Photographer Timm Suess is passionate about capturing decay in our world. He travels to abandoned factories, clinics, and military installations to photograph the places people leave behind.

In a talk at TEDxGundeldingen, Suess details his Chernobyl Journal: a project that led him to the city of Pripyat, Ukraine, which was abandoned after the Chernobyl disaster.

Above, photos from the project, which documents places lost to the disaster.

A bra that saves lives: at TEDxCERN, a bra that transforms into a gas mask 

Above is the Emergency Bra, a ordinary-looking brassiere that transforms into two individual gas masks when needed, inspired by the inventor’s experience with the Chernobyl disaster. At TEDxCERN, Marc Abrahams, organizer of the famed Ig Nobel Prize, spoke about the invention — one of the projects to which the Ig Nobels has awarded a prize. From his talk:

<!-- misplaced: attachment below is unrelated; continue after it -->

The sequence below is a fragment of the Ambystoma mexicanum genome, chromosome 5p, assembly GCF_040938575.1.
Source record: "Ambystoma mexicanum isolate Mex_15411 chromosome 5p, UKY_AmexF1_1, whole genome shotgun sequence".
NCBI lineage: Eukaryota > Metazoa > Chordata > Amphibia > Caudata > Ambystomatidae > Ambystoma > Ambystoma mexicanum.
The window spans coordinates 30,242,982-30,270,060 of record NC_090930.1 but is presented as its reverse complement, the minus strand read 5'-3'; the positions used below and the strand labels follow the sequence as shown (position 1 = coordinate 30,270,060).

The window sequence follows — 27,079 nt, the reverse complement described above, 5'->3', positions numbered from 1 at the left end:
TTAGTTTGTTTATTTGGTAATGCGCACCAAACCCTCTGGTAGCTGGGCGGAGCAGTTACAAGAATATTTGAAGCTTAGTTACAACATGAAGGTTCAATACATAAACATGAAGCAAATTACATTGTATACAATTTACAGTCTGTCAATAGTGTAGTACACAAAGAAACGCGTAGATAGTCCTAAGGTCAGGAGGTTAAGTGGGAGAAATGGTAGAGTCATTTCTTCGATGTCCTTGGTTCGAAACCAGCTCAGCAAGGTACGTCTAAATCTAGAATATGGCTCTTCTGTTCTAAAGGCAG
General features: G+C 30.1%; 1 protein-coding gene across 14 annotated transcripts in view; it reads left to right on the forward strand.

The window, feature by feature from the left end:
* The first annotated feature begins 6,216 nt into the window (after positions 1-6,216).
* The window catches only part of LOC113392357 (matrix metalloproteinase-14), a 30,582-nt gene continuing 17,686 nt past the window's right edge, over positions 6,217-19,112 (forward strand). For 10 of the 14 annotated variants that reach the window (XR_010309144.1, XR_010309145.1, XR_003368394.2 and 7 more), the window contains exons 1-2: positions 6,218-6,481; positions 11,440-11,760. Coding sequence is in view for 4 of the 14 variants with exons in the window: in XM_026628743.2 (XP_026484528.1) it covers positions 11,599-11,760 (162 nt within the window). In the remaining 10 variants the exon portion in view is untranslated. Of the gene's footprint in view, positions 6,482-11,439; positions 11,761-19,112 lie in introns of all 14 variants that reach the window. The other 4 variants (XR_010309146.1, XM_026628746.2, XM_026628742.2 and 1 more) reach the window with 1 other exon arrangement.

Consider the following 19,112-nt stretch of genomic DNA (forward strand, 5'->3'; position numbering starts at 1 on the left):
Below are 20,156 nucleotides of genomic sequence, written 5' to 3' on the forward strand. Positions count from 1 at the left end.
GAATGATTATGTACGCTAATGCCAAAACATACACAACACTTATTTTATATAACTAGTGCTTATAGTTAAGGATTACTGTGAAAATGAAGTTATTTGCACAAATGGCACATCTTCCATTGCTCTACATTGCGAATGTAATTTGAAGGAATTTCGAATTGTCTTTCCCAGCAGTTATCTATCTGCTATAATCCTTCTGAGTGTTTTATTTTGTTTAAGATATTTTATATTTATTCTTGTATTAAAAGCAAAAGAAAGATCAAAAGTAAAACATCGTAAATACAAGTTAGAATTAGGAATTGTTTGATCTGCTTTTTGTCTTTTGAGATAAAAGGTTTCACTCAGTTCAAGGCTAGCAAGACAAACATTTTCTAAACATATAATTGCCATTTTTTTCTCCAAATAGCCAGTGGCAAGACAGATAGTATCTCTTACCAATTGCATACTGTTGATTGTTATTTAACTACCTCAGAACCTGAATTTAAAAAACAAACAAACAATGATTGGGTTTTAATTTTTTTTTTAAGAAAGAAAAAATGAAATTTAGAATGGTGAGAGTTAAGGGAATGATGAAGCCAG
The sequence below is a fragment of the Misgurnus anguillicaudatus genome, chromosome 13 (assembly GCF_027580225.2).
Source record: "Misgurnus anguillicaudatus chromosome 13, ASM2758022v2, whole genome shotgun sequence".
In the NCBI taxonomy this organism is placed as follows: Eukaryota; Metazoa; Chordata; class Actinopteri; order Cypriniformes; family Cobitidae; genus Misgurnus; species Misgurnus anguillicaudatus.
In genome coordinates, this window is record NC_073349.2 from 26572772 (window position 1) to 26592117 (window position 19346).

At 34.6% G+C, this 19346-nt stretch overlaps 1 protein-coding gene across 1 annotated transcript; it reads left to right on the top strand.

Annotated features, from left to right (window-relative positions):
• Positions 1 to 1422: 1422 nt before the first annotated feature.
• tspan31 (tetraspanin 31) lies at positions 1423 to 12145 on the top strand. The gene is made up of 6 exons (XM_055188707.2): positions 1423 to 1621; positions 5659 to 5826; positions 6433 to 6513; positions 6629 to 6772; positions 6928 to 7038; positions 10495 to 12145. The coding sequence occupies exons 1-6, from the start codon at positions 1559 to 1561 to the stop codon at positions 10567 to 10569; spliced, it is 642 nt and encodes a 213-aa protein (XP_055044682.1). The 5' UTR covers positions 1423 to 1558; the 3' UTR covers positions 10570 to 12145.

This is my favorite brassiere. This is the only brassiere I own. This is an Emergency Brassiere. In an emergency, you can quickly separate it into two protective face masks. One to save your life, and one to save the life of some lucky bystander.

The emergency bra was invented by Dr. Elena Bodnar. Dr. Bodnar grew up in Ukraine. As a young physician in Ukraine, she treated victims — many of them children — of the Chernobyl Power Plant meltdown.

They stayed in touch, she and the other doctors over the years, and they discovered that a tremendous part of the really bad medical damage came from particles in the air that people breathed in. And she kept thinking, if only there had been some simple filter, or a mask, a piece of cloth easily available that people had access to, Chernobyl might not have been such a horrible medical disaster. And that’s why she eventually invented the Emergency Bra. 

Below, Marc’s entire talk, which explains more of the weird, wonderful, and surprisingly meaningful research and projects honored by Ig Nobel:


(Photos via TEDxCERN, Nerve, and Emergency Bra)